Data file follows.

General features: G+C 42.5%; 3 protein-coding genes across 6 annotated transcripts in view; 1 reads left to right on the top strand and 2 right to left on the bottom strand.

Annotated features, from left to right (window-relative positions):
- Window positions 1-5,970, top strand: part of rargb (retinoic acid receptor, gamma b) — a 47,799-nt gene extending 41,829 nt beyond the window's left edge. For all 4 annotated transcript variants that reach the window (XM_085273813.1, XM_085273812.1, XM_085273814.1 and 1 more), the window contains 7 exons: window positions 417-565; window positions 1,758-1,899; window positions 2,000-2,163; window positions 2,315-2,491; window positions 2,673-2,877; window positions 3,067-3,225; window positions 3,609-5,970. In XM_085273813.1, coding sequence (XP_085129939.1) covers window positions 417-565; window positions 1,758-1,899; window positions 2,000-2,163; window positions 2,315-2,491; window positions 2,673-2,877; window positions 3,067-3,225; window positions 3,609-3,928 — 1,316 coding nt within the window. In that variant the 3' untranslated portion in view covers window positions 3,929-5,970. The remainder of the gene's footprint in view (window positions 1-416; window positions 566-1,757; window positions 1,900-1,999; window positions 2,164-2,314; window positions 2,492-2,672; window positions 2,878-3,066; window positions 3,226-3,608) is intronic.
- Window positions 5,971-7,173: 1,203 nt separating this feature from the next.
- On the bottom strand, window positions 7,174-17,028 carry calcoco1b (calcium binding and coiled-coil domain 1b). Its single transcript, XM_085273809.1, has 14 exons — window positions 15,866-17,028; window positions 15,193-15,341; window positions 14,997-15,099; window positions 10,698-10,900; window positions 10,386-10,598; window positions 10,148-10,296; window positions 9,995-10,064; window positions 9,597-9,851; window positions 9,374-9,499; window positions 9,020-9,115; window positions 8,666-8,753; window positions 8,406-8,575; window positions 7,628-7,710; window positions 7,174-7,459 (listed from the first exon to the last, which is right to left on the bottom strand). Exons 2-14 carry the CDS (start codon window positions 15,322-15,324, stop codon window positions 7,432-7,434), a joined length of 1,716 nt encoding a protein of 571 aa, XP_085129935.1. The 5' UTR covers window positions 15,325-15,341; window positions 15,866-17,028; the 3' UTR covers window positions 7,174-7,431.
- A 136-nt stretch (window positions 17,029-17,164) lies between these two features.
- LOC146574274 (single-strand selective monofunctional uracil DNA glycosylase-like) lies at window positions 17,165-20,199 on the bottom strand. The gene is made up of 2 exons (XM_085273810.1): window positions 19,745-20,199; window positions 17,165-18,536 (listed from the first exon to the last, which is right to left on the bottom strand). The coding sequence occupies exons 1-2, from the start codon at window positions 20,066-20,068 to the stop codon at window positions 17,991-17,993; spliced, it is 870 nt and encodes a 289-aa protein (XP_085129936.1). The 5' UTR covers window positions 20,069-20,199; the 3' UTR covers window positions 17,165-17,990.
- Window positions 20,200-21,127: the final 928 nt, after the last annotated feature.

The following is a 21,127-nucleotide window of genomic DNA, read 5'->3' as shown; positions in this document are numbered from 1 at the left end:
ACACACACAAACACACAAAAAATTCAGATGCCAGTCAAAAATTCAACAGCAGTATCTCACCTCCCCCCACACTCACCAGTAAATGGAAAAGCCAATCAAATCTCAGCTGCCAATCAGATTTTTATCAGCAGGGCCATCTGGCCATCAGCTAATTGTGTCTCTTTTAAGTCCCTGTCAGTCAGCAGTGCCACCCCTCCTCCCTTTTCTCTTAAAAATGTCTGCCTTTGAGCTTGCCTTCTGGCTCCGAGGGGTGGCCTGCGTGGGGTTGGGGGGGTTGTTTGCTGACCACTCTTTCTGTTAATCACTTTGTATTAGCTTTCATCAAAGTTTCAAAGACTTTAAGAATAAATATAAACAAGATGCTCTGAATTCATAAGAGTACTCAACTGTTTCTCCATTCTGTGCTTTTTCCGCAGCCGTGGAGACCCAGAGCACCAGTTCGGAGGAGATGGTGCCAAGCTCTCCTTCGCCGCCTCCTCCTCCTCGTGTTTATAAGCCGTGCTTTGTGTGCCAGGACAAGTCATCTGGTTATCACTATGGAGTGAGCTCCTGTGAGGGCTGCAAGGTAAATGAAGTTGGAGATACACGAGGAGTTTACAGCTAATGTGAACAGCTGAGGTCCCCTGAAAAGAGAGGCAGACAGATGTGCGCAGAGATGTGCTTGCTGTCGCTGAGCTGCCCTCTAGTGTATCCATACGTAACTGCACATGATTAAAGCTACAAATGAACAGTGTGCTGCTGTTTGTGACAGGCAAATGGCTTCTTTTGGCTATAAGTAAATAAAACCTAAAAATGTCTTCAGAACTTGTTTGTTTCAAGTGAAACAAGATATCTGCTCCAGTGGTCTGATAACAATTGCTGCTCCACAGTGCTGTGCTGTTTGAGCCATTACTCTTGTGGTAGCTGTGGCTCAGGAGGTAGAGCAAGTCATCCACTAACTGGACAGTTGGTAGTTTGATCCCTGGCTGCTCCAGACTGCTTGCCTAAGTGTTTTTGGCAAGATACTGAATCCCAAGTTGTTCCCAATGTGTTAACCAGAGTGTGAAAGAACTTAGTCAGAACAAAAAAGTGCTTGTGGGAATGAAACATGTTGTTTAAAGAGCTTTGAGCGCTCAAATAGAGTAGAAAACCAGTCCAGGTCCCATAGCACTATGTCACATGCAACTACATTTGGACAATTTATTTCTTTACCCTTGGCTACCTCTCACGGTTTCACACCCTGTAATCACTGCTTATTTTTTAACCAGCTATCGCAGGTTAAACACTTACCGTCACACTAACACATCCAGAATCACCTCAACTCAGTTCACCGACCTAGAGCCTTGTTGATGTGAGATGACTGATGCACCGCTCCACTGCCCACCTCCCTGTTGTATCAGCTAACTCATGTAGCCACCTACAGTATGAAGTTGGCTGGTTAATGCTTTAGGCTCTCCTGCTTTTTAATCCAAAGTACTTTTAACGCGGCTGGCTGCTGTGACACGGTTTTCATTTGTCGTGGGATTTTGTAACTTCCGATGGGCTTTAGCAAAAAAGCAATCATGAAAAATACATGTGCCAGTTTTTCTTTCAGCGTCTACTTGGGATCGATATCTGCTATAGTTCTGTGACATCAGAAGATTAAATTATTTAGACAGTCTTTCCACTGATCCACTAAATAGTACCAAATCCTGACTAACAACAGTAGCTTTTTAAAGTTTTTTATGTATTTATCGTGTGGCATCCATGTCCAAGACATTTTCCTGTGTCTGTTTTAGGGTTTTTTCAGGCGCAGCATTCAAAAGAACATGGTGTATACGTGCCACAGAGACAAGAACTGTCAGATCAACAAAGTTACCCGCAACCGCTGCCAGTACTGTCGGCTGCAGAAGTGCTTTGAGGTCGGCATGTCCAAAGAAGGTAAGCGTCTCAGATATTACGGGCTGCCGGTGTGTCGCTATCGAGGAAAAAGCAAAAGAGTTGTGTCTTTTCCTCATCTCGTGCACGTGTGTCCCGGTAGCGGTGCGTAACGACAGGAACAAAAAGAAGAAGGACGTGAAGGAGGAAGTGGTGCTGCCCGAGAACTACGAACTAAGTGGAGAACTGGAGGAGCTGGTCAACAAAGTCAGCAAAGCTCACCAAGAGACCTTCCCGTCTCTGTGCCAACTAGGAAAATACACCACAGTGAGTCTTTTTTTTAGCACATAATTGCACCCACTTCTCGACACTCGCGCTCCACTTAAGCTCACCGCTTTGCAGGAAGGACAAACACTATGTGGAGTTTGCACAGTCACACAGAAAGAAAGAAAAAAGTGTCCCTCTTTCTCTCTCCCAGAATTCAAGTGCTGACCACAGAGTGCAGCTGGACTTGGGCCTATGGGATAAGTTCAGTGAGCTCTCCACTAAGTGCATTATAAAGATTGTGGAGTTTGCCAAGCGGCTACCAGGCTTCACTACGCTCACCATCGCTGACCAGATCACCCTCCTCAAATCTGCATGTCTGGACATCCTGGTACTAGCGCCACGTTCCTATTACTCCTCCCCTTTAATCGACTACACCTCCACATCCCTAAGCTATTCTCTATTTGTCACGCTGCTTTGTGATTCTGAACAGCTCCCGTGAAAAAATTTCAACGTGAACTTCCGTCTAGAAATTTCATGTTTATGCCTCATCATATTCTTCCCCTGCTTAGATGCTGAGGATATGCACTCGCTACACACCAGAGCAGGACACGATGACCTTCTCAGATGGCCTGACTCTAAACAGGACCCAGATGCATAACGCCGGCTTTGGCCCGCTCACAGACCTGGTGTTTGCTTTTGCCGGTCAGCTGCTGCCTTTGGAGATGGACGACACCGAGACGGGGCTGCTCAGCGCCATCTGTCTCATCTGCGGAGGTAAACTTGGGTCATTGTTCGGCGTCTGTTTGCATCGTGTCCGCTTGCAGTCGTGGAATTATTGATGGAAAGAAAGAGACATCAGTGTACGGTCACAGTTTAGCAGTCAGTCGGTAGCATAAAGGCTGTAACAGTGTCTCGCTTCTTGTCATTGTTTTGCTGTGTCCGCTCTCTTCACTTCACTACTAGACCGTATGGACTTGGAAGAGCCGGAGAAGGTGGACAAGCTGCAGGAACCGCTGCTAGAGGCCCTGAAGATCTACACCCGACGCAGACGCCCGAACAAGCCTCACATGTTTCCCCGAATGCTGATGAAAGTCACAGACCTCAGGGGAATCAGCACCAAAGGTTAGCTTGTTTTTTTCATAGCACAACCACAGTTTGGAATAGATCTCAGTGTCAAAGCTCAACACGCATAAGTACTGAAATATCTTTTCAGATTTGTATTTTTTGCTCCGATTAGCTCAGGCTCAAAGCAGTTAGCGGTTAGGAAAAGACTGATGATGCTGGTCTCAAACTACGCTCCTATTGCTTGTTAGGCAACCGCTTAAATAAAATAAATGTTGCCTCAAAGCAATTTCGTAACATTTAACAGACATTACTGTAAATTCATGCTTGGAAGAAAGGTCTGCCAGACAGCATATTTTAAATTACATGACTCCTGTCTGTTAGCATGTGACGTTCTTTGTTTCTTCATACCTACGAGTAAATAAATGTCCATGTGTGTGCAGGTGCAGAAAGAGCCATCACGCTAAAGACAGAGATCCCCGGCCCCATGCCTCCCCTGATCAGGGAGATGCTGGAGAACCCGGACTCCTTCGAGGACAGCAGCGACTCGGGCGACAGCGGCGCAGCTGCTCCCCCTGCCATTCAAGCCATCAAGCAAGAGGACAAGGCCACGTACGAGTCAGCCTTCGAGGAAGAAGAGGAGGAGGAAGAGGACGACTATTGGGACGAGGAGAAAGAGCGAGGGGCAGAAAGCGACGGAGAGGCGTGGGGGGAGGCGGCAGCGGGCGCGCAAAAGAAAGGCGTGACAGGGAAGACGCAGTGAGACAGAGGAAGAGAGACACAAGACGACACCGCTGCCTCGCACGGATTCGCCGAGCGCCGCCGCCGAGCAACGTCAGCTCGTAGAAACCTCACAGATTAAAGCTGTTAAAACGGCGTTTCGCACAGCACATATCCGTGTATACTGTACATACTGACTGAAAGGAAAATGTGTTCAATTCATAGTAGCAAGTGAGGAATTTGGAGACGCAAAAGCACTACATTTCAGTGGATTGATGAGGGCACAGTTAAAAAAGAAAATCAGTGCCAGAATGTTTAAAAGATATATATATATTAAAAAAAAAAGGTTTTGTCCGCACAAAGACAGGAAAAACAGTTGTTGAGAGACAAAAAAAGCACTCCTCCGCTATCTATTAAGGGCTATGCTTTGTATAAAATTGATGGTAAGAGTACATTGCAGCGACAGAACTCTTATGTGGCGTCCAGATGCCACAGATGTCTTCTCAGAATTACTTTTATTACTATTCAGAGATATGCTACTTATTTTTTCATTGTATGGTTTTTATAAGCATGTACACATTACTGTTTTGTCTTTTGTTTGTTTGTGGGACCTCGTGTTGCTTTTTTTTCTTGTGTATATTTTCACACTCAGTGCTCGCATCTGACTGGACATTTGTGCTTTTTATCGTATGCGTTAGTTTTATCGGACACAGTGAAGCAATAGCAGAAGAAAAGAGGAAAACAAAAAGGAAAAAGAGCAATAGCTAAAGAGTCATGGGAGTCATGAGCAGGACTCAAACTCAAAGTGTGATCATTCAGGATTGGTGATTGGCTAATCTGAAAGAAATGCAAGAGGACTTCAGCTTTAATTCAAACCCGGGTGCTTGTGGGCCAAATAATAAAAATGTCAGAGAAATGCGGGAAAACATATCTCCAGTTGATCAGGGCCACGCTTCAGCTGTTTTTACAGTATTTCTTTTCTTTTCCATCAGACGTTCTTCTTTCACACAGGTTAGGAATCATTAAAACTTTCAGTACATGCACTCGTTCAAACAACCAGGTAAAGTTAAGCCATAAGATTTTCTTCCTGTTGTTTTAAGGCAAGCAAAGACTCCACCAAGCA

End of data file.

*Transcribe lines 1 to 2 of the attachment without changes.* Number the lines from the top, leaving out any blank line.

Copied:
General features: G+C 42.5%; 3 protein-coding genes across 6 annotated transcripts in view; 1 reads left to right on the top strand and 2 right to left on the bottom strand.

Annotated features, from left to right (window-relative positions):